Montessori Theories of Education


Montessori believed that development was guided by inner motivation and that there are patterns of growth and development common to all people, universal forces that define and refine in us what it is to be human. Human beings do not have instincts in the way that animals do. Instead of instincts people have human tendencies which help insure survival, but also bring satisfaction. In Montessori’s view human tendencies, along with intelligence and the ability to love, have given humans an almost infinite array of possibilities in how to live our lives, adapt to many different environments and still find fulfillment. She explained human tendencies as being part of the system of natural guides essential to survival and self-fulfillment.

As humans we all have a propensity to act in particular ways. Montessori believed that if we cooperate with these propensities, the tendencies will generate opportunities for our positive self-construction. These tendencies are universal to all humankind. They are unchanging and they assist us in our task to survive. Some of these tendencies are: a need and desire for order; a drive to orient ourselves to objects and people in an environment; a need to explore; a need to communicate; a need for activity; a need to manipulate objects with our hands; a need for work (defined as using our intelligence to fulfill a goal), repetition and practice; desire for exactness; abstraction (ability to visualize and create in our minds); self-perfection or the desire to improve oneself. Deeply considering the young child, Montessori designed an environment in which all of these natural tendencies would be allowed to operate from within the child to help him or her in the work of creating him/herself.


Montessori observed that a child passes through distinct developmental stages about every six years and that these stages can be divided into sub-phases. She thought that the different characteristics of children within these stages was so marked that all education should be formed around them. She also observed that children physically grow in “spurts.” Growth can sometimes seem to speed up or stagnate. “The child does not grow in a uniform way day by day, at the same rate. In growth there are crises, somewhat like the metamorphosis of the insects.” (The Four Planes of Education. A.M.I. 1971. pg.3) Through extensive observation of children from many countries and cultures, Montessori discovered that there are different characteristics, behaviors and sensitivities that occur at different stages of life and that these reflect the changing needs of the individual at each successive stage. Further, she observed that each stage of development was constructed on the previous ones and that if any thing was missed it needed to be made up in the next stage or the development of the personality was compromised.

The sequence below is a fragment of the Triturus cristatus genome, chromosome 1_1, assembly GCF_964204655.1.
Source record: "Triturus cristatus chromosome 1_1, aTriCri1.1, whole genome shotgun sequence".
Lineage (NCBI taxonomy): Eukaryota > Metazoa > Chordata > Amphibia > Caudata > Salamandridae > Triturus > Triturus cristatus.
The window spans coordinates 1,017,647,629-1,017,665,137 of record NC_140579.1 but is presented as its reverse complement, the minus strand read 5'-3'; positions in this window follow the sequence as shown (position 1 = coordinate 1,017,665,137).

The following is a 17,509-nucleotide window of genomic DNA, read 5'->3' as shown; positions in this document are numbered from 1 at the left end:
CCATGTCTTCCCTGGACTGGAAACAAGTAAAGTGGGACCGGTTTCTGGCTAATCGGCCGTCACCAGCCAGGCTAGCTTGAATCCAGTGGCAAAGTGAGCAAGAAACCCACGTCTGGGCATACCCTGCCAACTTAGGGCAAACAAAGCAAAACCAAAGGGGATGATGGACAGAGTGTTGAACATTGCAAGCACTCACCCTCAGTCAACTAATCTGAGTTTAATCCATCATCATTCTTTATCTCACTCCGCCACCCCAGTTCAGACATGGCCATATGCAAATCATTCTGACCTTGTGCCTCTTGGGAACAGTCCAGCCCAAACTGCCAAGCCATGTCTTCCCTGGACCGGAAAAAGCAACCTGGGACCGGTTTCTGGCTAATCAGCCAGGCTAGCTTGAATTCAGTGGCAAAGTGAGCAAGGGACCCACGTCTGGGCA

The first plane is from birth to six years, the second from six to twelve years, the third from twelve to eighteen and the fourth from eighteen to twenty-four. The first plane is divided into two sub-planes birth to three and three to six. The greatest changes take place in the first three years of a plane. The next three years are for consolidation and strengthening of those changes. She also observed that the first six years and the years from twelve to eighteen had many similar characteristics.